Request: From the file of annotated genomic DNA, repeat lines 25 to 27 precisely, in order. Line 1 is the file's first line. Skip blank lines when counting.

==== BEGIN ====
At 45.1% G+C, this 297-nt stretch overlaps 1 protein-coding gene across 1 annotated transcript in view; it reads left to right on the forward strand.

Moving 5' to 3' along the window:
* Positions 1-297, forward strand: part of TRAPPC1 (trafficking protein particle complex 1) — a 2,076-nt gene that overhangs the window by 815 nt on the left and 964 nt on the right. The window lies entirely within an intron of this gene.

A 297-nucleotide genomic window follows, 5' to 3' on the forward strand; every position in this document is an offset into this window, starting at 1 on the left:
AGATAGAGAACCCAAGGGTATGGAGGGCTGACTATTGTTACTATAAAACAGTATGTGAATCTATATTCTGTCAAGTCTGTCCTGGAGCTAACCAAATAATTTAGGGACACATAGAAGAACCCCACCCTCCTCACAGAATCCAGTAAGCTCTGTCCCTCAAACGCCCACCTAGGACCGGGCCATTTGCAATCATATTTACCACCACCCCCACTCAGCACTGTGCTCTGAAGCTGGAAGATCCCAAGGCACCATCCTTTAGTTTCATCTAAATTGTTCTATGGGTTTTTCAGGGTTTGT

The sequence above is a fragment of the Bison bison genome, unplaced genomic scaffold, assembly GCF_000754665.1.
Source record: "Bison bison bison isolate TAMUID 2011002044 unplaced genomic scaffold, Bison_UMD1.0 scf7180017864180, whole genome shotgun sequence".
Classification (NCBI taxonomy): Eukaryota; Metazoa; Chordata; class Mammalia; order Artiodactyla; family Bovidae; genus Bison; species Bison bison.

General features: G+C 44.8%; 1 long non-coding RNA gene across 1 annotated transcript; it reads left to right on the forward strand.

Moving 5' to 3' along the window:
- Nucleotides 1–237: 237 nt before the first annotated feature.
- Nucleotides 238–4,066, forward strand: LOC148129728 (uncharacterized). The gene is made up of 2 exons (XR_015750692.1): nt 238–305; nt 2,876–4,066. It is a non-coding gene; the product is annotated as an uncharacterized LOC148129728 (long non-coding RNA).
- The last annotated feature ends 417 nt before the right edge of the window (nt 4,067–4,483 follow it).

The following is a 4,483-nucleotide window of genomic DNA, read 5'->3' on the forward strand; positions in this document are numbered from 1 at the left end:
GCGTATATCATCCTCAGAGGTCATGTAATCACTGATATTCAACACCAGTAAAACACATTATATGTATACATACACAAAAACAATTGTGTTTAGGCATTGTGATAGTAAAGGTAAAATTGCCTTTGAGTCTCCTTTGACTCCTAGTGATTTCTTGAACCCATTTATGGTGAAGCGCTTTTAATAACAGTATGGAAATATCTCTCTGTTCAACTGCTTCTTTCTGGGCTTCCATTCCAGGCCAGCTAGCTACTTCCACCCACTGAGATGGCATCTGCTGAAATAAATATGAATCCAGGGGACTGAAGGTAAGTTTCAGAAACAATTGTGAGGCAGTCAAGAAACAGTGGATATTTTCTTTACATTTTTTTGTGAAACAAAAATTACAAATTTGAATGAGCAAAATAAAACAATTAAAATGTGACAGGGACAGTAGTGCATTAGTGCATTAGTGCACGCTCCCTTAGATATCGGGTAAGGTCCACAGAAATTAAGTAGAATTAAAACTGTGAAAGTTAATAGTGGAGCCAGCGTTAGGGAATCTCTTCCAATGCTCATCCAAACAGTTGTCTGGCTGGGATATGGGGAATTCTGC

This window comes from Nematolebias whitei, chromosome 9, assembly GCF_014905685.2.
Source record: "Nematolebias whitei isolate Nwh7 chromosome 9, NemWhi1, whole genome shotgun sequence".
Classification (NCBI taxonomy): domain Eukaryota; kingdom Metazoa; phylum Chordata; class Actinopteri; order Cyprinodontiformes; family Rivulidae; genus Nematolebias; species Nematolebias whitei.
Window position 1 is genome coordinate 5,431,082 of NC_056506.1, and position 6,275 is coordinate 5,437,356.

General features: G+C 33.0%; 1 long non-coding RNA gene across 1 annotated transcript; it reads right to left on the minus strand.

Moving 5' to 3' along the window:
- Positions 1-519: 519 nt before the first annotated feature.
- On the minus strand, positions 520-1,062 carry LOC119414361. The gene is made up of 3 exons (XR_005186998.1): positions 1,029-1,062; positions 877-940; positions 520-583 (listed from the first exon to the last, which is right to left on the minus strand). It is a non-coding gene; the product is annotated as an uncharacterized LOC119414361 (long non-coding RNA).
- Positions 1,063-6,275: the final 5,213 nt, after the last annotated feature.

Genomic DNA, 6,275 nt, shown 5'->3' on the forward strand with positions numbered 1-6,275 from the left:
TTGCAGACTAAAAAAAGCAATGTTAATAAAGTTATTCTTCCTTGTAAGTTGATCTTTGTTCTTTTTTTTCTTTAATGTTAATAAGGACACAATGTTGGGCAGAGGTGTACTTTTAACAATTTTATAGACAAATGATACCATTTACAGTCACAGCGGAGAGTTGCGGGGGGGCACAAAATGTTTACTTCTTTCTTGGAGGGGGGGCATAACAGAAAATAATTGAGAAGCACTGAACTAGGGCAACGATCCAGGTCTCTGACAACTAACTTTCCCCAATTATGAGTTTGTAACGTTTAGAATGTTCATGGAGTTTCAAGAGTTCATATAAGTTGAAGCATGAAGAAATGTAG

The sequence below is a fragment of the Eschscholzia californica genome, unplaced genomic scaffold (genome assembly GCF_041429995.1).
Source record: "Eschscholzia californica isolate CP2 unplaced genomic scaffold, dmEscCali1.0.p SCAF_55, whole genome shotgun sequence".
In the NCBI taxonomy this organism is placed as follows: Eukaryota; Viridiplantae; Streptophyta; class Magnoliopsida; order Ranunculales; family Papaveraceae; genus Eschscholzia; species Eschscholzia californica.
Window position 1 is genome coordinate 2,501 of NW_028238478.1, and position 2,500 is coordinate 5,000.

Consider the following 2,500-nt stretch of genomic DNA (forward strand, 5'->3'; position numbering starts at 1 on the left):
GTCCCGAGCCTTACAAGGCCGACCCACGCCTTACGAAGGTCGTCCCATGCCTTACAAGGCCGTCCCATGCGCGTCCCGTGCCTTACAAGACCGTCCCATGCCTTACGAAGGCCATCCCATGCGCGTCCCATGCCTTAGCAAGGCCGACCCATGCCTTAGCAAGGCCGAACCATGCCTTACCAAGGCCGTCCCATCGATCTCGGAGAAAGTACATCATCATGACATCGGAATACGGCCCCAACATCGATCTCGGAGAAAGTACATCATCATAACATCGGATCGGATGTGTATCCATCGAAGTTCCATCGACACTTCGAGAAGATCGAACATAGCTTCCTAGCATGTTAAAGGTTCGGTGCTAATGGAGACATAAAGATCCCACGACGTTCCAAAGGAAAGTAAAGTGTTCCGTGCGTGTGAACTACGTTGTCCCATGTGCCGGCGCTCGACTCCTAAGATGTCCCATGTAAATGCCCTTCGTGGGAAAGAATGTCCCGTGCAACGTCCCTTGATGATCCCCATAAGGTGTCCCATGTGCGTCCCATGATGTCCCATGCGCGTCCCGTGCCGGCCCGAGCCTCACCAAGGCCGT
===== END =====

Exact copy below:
Genomic DNA, 6,275 nt, shown 5'->3' on the forward strand with positions numbered 1-6,275 from the left:
TTGCAGACTAAAAAAAGCAATGTTAATAAAGTTATTCTTCCTTGTAAGTTGATCTTTGTTCTTTTTTTTCTTTAATGTTAATAAGGACACAATGTTGGGCAGAGGTGTACTTTTAACAATTTTATAGACAAATGATACCATTTACAGTCACAGCGGAGAGTTGCGGGGGGGCACAAAATGTTTACTTCTTTCTTGGAGGGGGGGCATAACAGAAAATAATTGAGAAGCACTGAACTAGGGCAACGATCCAGGTCTCTGACAACTAACTTTCCCCAATTATGAGTTTGTAACGTTTAGAATGTTCATGGAGTTTCAAGAGTTCATATAAGTTGAAGCATGAAGAAATGTAG

The sequence below is a fragment of the Eschscholzia californica genome, unplaced genomic scaffold (genome assembly GCF_041429995.1).